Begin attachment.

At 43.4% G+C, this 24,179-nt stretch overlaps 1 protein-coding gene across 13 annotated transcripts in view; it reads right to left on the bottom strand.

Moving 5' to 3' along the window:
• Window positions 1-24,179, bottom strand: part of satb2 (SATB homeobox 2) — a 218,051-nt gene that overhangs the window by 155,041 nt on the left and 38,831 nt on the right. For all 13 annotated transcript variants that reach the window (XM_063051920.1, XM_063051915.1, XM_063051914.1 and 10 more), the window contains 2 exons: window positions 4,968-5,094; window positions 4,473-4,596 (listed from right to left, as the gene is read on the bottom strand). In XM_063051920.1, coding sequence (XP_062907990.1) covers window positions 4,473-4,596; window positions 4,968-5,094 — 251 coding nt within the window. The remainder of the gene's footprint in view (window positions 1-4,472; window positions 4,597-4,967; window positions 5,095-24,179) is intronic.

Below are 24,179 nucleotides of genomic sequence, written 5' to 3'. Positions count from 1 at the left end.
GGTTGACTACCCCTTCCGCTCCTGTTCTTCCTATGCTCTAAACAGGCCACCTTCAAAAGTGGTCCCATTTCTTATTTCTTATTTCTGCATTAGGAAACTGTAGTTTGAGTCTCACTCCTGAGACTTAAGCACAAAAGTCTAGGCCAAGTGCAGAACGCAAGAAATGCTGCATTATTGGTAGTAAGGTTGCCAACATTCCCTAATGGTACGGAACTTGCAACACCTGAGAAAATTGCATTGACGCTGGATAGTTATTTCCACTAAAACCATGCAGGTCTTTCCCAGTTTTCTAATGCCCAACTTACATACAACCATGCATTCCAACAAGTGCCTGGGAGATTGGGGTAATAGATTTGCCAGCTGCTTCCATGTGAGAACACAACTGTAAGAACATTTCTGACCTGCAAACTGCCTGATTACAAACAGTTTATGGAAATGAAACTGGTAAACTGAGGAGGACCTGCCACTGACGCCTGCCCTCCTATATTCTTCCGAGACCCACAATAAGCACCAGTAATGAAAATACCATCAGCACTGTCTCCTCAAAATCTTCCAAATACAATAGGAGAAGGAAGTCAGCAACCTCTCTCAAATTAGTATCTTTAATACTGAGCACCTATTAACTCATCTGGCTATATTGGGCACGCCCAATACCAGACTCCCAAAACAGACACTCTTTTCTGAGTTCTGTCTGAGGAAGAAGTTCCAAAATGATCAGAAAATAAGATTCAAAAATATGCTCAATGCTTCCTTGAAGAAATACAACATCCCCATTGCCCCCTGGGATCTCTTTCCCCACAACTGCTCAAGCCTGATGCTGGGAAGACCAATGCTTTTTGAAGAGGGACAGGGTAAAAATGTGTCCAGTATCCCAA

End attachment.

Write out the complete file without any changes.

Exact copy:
At 43.4% G+C, this 24,179-nt stretch overlaps 1 protein-coding gene across 13 annotated transcripts in view; it reads right to left on the bottom strand.

Moving 5' to 3' along the window:
• Window positions 1-24,179, bottom strand: part of satb2 (SATB homeobox 2) — a 218,051-nt gene that overhangs the window by 155,041 nt on the left and 38,831 nt on the right. For all 13 annotated transcript variants that reach the window (XM_063051920.1, XM_063051915.1, XM_063051914.1 and 10 more), the window contains 2 exons: window positions 4,968-5,094; window positions 4,473-4,596 (listed from right to left, as the gene is read on the bottom strand). In XM_063051920.1, coding sequence (XP_062907990.1) covers window positions 4,473-4,596; window positions 4,968-5,094 — 251 coding nt within the window. The remainder of the gene's footprint in view (window positions 1-4,472; window positions 4,597-4,967; window positions 5,095-24,179) is intronic.

Below are 24,179 nucleotides of genomic sequence, written 5' to 3'. Positions count from 1 at the left end.
GGTTGACTACCCCTTCCGCTCCTGTTCTTCCTATGCTCTAAACAGGCCACCTTCAAAAGTGGTCCCATTTCTTATTTCTTATTTCTGCATTAGGAAACTGTAGTTTGAGTCTCACTCCTGAGACTTAAGCACAAAAGTCTAGGCCAAGTGCAGAACGCAAGAAATGCTGCATTATTGGTAGTAAGGTTGCCAACATTCCCTAATGGTACGGAACTTGCAACACCTGAGAAAATTGCATTGACGCTGGATAGTTATTTCCACTAAAACCATGCAGGTCTTTCCCAGTTTTCTAATGCCCAACTTACATACAACCATGCATTCCAACAAGTGCCTGGGAGATTGGGGTAATAGATTTGCCAGCTGCTTCCATGTGAGAACACAACTGTAAGAACATTTCTGACCTGCAAACTGCCTGATTACAAACAGTTTATGGAAATGAAACTGGTAAACTGAGGAGGACCTGCCACTGACGCCTGCCCTCCTATATTCTTCCGAGACCCACAATAAGCACCAGTAATGAAAATACCATCAGCACTGTCTCCTCAAAATCTTCCAAATACAATAGGAGAAGGAAGTCAGCAACCTCTCTCAAATTAGTATCTTTAATACTGAGCACCTATTAACTCATCTGGCTATATTGGGCACGCCCAATACCAGACTCCCAAAACAGACACTCTTTTCTGAGTTCTGTCTGAGGAAGAAGTTCCAAAATGATCAGAAAATAAGATTCAAAAATATGCTCAATGCTTCCTTGAAGAAATACAACATCCCCATTGCCCCCTGGGATCTCTTTCCCCACAACTGCTCAAGCCTGATGCTGGGAAGACCAATGCTTTTTGAAGAGGGACAGGGTAAAAATGTGTCCAGTATCCCAA